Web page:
The point is that there is a heightened excitement because there is a largely unknown factor to the whole affair. At most parties, you more-or-less know which faces to expect there. When you tunnel down further, you know even more what to expect when you just limit social affairs to well-known groups of friends; but there is no telling what kind of characters you’ll witness in that smoky dive bar housed in a run down trailer, or some hyped up club with an artificially engineered line and $15 cover (though the answer to that is usually 19 year olds, other obnoxious people, and a lot of remorse on wasting $15).

Granted, 9 out of 10 times it ends up being a bit of a waste; a number that can be whittled down to 4-5 times out of 10 for the most prominent social butterflies, but it is a twinge that I’ve personally answered more often than not lately.

Generally, I just go and enjoy the company of the group of friends I’m with, but I’ve thought a lot about how these atmospheres drive me crazy. A bar or a club is about as antithetical to a meritocracy as possible.

First, let’s remember the assumption that, much like baseball, your ‘fail’ rate is going to be much higher than your success rate. In this case, we’ll assume that success is having an experience that registers on that scale of the idea that you if you go out, you might have a good time in some way that you wouldn’t if you stuck with the status quo. For the most part, the traits that will increase those chances are predispositions more than they are characteristics that you can develop and earn a good standing with.

Let’s start with the first two that are the most predisposed; social proclivity and physical aesthetics.

I think I’d put social proclivity as the least malleable. For instance, some people are just pure extroverts. They feed off of being around other people and interacting with other people. Sometimes I’m a extrovert in introvert’s clothing, but that’s the best I can usually manage unless I am in a big group of people I know very well (it’s probably why I come alive the most at my own birthday parties). For someone like me, I am always aware of the fact that a stranger is likely to annoy me, come off as too much of a fool for me to want to try to converse with, be too different, or a million other things; at the outset. It takes a lot longer to drill to each other’s core. Drilling is work. That’s exhausting.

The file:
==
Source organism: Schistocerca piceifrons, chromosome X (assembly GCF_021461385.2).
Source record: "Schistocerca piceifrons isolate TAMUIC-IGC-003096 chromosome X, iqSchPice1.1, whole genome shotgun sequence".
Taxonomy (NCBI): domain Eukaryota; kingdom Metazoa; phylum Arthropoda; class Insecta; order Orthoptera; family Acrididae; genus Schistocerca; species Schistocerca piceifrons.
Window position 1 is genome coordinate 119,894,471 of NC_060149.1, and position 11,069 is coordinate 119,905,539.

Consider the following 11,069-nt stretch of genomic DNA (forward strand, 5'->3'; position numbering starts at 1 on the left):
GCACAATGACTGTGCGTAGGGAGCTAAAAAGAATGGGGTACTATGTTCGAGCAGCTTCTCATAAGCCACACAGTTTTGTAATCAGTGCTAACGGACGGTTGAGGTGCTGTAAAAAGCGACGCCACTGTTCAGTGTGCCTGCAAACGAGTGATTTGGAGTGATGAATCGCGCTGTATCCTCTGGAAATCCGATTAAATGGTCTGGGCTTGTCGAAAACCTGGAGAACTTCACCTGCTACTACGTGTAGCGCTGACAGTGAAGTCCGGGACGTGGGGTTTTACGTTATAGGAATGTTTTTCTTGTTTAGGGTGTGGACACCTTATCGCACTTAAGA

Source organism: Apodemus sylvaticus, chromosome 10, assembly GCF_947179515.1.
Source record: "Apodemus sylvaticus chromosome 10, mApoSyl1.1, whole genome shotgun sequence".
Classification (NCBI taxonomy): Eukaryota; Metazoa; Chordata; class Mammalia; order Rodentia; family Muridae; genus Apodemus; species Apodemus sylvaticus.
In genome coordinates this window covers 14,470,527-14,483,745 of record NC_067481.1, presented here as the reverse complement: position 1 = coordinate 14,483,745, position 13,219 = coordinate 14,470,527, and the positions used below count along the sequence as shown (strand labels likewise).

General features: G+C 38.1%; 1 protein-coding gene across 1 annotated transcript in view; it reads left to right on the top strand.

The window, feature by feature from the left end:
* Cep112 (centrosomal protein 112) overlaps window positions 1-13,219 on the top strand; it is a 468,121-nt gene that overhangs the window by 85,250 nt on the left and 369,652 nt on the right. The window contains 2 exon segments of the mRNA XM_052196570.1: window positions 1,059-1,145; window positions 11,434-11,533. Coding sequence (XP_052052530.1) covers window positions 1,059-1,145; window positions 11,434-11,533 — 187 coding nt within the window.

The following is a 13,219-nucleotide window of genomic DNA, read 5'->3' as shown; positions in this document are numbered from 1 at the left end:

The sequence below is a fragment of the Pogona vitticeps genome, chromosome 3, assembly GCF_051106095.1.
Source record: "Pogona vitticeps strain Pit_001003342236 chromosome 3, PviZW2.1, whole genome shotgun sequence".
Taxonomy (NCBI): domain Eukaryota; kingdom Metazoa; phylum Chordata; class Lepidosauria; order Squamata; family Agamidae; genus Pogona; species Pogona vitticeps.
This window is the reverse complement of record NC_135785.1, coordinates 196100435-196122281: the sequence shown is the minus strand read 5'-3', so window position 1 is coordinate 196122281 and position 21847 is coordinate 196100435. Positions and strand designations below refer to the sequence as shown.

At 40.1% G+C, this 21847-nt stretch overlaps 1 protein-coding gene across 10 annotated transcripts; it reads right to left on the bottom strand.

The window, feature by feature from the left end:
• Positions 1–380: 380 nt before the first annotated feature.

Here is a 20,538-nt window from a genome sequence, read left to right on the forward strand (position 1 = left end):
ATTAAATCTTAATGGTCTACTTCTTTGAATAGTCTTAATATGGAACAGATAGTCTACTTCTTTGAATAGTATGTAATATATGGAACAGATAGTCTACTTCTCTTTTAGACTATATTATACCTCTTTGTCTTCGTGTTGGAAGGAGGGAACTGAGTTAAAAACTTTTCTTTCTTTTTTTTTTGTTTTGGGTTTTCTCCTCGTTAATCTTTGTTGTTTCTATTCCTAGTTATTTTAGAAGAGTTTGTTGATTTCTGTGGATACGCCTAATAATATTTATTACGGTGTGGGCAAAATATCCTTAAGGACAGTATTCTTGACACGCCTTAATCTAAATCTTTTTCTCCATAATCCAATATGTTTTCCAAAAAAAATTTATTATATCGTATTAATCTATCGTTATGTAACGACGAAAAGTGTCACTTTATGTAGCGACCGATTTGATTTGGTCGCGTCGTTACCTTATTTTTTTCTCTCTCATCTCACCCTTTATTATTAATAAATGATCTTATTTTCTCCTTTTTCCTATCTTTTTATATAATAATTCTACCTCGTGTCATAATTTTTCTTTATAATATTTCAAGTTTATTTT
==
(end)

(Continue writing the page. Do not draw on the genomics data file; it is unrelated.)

I look at the pure extrovert as a symbiotic magnet, or a little Ewok that just loves to cuddle everything. They’ll just latch onto nearest person for a while and get their social embraces until someone else walks by, then they’ll leap in the ear, excitedly yodeling and latch onto them; ad infinitum.

When you have no real ways to distinguish yourself, this is the number one trait that stands out; whoever has the easiest time hanging out with absolute strangers.

For people who fall closer to the middle, we might actually love being around new people, but it is much more pleasant for us when the attention is first diverted on us (once again outlining why I’m so comfortable with the idea of meritocracy).